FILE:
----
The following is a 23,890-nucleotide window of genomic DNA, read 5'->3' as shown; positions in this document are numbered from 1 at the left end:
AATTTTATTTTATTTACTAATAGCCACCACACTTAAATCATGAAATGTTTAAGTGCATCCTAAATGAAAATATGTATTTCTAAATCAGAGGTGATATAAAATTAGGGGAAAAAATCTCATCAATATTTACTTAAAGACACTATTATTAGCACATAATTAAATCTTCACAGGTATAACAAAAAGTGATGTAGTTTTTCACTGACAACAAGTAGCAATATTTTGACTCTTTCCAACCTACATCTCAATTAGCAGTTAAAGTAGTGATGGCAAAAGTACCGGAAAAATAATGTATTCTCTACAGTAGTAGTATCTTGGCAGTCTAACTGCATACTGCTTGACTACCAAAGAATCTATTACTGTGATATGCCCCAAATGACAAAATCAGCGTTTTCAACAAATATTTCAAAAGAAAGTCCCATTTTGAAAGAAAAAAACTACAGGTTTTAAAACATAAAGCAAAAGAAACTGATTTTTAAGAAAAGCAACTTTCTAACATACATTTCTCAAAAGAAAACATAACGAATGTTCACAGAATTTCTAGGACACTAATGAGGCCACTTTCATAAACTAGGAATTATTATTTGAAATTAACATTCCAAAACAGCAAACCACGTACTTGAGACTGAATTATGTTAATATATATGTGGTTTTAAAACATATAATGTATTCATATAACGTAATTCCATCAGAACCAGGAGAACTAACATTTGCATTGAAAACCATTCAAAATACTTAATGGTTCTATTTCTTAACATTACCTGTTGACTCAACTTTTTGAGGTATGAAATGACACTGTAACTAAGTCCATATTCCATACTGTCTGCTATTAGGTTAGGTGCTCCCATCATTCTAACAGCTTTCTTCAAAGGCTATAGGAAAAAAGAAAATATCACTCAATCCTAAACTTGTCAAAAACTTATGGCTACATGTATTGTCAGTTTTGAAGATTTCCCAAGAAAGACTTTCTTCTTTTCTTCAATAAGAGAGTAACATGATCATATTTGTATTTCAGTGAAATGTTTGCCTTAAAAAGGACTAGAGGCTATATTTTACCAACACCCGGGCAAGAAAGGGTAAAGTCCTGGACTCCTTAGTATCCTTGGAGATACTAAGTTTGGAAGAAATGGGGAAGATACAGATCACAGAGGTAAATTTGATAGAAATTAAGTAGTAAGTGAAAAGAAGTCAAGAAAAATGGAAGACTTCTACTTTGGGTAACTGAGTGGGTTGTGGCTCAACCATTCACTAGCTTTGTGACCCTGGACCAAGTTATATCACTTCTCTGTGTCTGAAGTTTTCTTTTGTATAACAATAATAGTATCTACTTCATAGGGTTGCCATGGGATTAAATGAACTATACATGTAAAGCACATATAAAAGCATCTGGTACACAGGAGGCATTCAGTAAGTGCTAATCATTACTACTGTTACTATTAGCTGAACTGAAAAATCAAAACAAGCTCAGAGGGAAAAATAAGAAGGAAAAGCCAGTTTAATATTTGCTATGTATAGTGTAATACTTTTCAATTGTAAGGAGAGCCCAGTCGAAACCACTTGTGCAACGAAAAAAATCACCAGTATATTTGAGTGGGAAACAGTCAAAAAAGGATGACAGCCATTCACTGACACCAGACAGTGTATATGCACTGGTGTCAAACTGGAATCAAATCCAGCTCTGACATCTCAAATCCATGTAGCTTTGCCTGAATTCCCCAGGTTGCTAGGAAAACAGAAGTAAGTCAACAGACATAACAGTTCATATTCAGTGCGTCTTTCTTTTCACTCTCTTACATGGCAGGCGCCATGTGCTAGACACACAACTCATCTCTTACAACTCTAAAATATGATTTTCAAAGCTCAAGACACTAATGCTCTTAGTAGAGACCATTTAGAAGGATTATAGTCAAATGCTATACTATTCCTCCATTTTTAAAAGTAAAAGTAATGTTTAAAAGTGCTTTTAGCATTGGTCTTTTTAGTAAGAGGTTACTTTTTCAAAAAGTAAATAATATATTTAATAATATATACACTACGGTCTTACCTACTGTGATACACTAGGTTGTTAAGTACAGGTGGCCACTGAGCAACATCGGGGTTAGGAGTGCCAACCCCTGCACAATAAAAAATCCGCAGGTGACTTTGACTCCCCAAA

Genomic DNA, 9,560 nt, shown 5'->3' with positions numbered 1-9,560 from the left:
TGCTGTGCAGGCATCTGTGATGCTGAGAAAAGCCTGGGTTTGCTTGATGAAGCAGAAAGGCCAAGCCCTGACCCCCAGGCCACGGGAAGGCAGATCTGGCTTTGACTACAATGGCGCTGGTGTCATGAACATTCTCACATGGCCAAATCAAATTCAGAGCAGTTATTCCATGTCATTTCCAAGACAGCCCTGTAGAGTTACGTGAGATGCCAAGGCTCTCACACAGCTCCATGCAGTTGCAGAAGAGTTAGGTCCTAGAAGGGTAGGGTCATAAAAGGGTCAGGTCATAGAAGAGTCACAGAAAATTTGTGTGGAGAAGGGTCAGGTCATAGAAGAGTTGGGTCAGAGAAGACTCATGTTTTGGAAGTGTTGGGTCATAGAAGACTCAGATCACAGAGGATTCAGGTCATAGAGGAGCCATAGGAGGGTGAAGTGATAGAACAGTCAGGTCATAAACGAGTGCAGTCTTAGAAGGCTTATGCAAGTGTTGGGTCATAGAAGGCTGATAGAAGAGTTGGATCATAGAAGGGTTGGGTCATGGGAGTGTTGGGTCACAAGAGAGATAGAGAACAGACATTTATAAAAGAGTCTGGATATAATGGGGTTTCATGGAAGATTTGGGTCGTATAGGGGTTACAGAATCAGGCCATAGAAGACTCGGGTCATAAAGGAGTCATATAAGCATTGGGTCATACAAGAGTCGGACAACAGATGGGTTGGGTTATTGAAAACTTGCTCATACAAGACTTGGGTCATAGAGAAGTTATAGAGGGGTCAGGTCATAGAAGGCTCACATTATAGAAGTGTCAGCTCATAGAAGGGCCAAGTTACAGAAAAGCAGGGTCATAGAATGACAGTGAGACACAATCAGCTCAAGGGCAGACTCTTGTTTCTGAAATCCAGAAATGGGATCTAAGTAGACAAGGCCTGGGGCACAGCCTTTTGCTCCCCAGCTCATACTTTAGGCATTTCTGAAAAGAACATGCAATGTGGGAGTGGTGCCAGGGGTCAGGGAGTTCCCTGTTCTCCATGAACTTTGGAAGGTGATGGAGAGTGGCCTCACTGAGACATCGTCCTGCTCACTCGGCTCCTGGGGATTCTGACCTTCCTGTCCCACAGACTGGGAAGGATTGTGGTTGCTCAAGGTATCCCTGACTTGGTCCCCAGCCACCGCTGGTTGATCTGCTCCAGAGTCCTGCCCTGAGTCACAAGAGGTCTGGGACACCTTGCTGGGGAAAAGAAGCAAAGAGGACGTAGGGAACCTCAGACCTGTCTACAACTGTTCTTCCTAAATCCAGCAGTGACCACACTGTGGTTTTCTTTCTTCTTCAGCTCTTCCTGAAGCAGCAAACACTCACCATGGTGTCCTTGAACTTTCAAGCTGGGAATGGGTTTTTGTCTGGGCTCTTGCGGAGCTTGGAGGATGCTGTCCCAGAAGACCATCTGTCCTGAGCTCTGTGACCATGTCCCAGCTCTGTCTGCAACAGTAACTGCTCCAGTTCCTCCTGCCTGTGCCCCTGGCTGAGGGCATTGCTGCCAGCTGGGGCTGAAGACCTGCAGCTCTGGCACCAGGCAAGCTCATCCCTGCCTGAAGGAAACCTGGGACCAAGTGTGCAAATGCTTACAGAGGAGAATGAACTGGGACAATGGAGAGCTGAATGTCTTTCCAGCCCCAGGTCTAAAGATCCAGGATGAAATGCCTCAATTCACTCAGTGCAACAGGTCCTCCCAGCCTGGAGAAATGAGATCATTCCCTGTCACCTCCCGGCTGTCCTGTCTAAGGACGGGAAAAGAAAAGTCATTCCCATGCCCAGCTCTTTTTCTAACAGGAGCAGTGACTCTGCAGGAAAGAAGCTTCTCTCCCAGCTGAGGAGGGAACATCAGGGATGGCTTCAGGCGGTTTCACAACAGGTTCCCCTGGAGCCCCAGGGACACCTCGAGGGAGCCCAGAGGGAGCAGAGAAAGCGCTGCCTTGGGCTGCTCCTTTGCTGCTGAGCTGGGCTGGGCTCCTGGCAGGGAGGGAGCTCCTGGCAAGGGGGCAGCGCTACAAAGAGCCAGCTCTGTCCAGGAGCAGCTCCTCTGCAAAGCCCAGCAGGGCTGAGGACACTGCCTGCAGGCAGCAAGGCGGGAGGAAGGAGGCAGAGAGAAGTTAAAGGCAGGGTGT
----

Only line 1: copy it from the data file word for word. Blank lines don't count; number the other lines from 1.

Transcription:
The following is a 23,890-nucleotide window of genomic DNA, read 5'->3' as shown; positions in this document are numbered from 1 at the left end: